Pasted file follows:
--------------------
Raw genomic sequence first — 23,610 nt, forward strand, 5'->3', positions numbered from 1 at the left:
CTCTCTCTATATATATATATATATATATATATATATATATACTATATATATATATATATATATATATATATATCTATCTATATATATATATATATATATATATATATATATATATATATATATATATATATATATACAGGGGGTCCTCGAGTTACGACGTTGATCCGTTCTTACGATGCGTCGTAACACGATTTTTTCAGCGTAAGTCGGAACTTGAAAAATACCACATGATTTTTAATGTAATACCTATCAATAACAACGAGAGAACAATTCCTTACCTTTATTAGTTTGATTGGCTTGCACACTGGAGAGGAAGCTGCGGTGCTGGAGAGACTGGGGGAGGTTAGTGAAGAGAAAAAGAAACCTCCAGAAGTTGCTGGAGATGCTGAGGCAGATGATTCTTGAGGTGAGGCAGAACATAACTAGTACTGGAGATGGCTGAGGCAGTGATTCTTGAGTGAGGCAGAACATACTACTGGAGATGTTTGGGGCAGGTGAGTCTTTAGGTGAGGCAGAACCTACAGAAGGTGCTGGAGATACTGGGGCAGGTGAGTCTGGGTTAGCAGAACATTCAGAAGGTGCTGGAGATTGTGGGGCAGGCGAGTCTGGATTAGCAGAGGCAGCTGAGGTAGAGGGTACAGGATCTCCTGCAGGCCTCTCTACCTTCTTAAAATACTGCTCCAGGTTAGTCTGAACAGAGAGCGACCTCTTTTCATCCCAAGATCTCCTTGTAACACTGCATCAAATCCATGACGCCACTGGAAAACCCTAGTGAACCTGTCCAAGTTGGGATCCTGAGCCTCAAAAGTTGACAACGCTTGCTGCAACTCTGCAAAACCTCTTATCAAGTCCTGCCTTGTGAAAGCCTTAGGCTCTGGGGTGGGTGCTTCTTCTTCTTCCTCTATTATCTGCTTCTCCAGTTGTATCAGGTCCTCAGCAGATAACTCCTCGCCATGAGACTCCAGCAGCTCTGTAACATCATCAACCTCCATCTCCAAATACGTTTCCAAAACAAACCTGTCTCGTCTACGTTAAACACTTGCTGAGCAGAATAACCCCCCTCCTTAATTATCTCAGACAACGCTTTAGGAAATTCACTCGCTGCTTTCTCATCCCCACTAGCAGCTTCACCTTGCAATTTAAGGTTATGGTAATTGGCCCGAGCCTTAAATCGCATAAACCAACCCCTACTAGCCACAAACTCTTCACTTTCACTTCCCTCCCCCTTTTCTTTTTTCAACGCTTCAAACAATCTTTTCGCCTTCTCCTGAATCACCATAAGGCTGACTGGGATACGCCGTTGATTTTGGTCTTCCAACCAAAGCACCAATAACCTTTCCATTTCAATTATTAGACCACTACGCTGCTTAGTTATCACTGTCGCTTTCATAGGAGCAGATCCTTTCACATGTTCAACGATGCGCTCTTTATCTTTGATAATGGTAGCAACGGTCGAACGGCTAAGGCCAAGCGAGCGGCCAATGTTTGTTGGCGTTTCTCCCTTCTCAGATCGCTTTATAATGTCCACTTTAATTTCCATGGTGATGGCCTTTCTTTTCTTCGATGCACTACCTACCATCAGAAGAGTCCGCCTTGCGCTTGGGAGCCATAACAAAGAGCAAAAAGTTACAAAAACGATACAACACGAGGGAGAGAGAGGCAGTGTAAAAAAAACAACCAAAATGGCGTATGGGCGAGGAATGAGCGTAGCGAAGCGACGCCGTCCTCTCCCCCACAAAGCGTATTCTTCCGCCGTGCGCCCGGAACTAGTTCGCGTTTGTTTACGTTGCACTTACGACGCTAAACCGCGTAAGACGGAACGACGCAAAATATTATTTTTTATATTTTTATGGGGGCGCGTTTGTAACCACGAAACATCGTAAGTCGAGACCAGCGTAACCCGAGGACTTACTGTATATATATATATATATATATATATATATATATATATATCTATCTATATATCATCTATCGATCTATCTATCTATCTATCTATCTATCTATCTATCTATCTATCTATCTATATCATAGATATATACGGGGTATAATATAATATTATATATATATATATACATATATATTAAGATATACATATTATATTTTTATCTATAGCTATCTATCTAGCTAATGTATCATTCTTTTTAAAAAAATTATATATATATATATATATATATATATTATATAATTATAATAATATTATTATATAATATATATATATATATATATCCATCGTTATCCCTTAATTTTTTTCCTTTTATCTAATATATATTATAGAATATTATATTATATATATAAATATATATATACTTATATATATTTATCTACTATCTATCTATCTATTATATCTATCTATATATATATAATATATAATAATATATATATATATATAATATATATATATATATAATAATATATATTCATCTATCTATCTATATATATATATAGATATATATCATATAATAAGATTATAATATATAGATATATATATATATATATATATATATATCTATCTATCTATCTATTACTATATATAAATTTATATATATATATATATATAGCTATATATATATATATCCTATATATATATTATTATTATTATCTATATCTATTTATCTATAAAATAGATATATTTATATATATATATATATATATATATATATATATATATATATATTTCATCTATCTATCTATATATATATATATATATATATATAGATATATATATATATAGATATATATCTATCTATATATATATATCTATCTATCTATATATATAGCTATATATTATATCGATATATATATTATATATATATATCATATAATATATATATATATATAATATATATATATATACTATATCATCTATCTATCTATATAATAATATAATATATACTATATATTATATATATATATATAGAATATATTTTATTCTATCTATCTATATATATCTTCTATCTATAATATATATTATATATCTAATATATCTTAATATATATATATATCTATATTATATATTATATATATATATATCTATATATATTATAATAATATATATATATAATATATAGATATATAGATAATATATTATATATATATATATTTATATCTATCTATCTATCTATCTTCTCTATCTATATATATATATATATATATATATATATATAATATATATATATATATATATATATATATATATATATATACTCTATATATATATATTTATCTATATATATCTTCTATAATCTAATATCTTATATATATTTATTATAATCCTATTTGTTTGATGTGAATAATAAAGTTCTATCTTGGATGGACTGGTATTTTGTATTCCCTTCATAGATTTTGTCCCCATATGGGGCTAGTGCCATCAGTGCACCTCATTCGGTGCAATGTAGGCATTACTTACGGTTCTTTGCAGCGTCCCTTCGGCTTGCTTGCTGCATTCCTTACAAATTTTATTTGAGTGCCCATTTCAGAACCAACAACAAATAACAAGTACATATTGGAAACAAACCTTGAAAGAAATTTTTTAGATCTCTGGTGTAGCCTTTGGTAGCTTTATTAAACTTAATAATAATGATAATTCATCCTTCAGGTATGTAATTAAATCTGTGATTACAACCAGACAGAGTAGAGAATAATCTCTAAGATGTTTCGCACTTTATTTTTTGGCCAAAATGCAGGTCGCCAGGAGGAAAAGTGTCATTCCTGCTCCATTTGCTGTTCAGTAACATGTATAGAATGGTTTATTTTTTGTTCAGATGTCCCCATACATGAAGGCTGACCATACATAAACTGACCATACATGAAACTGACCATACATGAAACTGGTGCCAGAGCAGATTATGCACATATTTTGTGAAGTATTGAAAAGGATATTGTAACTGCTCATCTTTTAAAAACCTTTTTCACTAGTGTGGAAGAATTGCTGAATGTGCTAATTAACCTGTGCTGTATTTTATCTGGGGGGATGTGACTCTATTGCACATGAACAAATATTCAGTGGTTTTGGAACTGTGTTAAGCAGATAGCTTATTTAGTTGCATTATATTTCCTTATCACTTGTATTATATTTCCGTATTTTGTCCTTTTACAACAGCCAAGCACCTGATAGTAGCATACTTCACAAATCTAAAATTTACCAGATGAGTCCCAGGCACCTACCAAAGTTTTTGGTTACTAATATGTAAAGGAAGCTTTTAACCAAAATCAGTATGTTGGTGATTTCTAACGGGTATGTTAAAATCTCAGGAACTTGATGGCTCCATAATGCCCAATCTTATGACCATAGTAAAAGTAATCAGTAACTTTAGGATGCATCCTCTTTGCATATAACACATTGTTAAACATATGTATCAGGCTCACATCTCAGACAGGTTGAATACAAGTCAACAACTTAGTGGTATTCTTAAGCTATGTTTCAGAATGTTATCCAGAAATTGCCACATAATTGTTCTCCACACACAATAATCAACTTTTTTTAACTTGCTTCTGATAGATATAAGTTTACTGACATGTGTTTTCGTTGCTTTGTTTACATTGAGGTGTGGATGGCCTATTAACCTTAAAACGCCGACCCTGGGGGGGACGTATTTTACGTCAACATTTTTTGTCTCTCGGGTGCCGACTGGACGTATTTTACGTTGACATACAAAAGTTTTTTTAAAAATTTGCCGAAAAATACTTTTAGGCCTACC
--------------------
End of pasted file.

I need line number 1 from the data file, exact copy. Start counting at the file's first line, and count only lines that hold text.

Raw genomic sequence first — 23,610 nt, forward strand, 5'->3', positions numbered from 1 at the left: